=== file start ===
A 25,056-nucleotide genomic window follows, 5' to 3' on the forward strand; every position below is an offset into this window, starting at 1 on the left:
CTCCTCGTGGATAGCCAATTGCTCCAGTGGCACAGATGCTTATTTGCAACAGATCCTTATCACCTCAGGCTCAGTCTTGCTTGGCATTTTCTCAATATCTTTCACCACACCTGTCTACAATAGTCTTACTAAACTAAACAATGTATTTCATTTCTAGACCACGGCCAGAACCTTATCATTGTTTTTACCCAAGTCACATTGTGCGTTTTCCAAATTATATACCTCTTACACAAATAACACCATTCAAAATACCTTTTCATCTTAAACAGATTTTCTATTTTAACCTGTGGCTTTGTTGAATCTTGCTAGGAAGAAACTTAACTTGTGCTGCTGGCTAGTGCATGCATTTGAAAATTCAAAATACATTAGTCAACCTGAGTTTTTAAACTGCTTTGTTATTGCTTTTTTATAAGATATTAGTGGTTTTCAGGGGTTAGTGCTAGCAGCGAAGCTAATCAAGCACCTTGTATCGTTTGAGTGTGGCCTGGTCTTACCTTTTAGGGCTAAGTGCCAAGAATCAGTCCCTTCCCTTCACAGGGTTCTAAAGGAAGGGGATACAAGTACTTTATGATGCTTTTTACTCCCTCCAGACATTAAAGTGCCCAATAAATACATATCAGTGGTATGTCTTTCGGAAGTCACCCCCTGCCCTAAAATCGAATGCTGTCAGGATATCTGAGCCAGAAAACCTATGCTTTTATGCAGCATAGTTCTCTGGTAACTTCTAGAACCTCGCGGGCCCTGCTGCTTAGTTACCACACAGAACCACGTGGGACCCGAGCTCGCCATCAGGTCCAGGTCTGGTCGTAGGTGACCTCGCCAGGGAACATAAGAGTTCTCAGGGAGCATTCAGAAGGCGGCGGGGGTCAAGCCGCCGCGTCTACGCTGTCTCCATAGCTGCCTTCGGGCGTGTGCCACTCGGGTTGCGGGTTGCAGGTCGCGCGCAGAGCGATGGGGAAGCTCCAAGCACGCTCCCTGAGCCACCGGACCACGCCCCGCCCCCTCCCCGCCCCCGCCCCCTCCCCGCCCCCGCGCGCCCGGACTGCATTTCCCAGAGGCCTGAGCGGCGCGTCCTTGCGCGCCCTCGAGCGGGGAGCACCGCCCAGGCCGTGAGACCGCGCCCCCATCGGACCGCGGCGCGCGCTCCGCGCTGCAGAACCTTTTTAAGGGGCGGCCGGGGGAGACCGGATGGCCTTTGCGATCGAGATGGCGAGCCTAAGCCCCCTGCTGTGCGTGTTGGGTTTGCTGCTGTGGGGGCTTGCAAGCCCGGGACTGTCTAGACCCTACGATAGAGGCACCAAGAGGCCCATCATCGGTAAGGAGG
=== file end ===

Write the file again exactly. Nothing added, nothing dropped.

A 25,056-nucleotide genomic window follows, 5' to 3' on the forward strand; every position below is an offset into this window, starting at 1 on the left:
CTCCTCGTGGATAGCCAATTGCTCCAGTGGCACAGATGCTTATTTGCAACAGATCCTTATCACCTCAGGCTCAGTCTTGCTTGGCATTTTCTCAATATCTTTCACCACACCTGTCTACAATAGTCTTACTAAACTAAACAATGTATTTCATTTCTAGACCACGGCCAGAACCTTATCATTGTTTTTACCCAAGTCACATTGTGCGTTTTCCAAATTATATACCTCTTACACAAATAACACCATTCAAAATACCTTTTCATCTTAAACAGATTTTCTATTTTAACCTGTGGCTTTGTTGAATCTTGCTAGGAAGAAACTTAACTTGTGCTGCTGGCTAGTGCATGCATTTGAAAATTCAAAATACATTAGTCAACCTGAGTTTTTAAACTGCTTTGTTATTGCTTTTTTATAAGATATTAGTGGTTTTCAGGGGTTAGTGCTAGCAGCGAAGCTAATCAAGCACCTTGTATCGTTTGAGTGTGGCCTGGTCTTACCTTTTAGGGCTAAGTGCCAAGAATCAGTCCCTTCCCTTCACAGGGTTCTAAAGGAAGGGGATACAAGTACTTTATGATGCTTTTTACTCCCTCCAGACATTAAAGTGCCCAATAAATACATATCAGTGGTATGTCTTTCGGAAGTCACCCCCTGCCCTAAAATCGAATGCTGTCAGGATATCTGAGCCAGAAAACCTATGCTTTTATGCAGCATAGTTCTCTGGTAACTTCTAGAACCTCGCGGGCCCTGCTGCTTAGTTACCACACAGAACCACGTGGGACCCGAGCTCGCCATCAGGTCCAGGTCTGGTCGTAGGTGACCTCGCCAGGGAACATAAGAGTTCTCAGGGAGCATTCAGAAGGCGGCGGGGGTCAAGCCGCCGCGTCTACGCTGTCTCCATAGCTGCCTTCGGGCGTGTGCCACTCGGGTTGCGGGTTGCAGGTCGCGCGCAGAGCGATGGGGAAGCTCCAAGCACGCTCCCTGAGCCACCGGACCACGCCCCGCCCCCTCCCCGCCCCCGCCCCCTCCCCGCCCCCGCGCGCCCGGACTGCATTTCCCAGAGGCCTGAGCGGCGCGTCCTTGCGCGCCCTCGAGCGGGGAGCACCGCCCAGGCCGTGAGACCGCGCCCCCATCGGACCGCGGCGCGCGCTCCGCGCTGCAGAACCTTTTTAAGGGGCGGCCGGGGGAGACCGGATGGCCTTTGCGATCGAGATGGCGAGCCTAAGCCCCCTGCTGTGCGTGTTGGGTTTGCTGCTGTGGGGGCTTGCAAGCCCGGGACTGTCTAGACCCTACGATAGAGGCACCAAGAGGCCCATCATCGGTAAGGAGG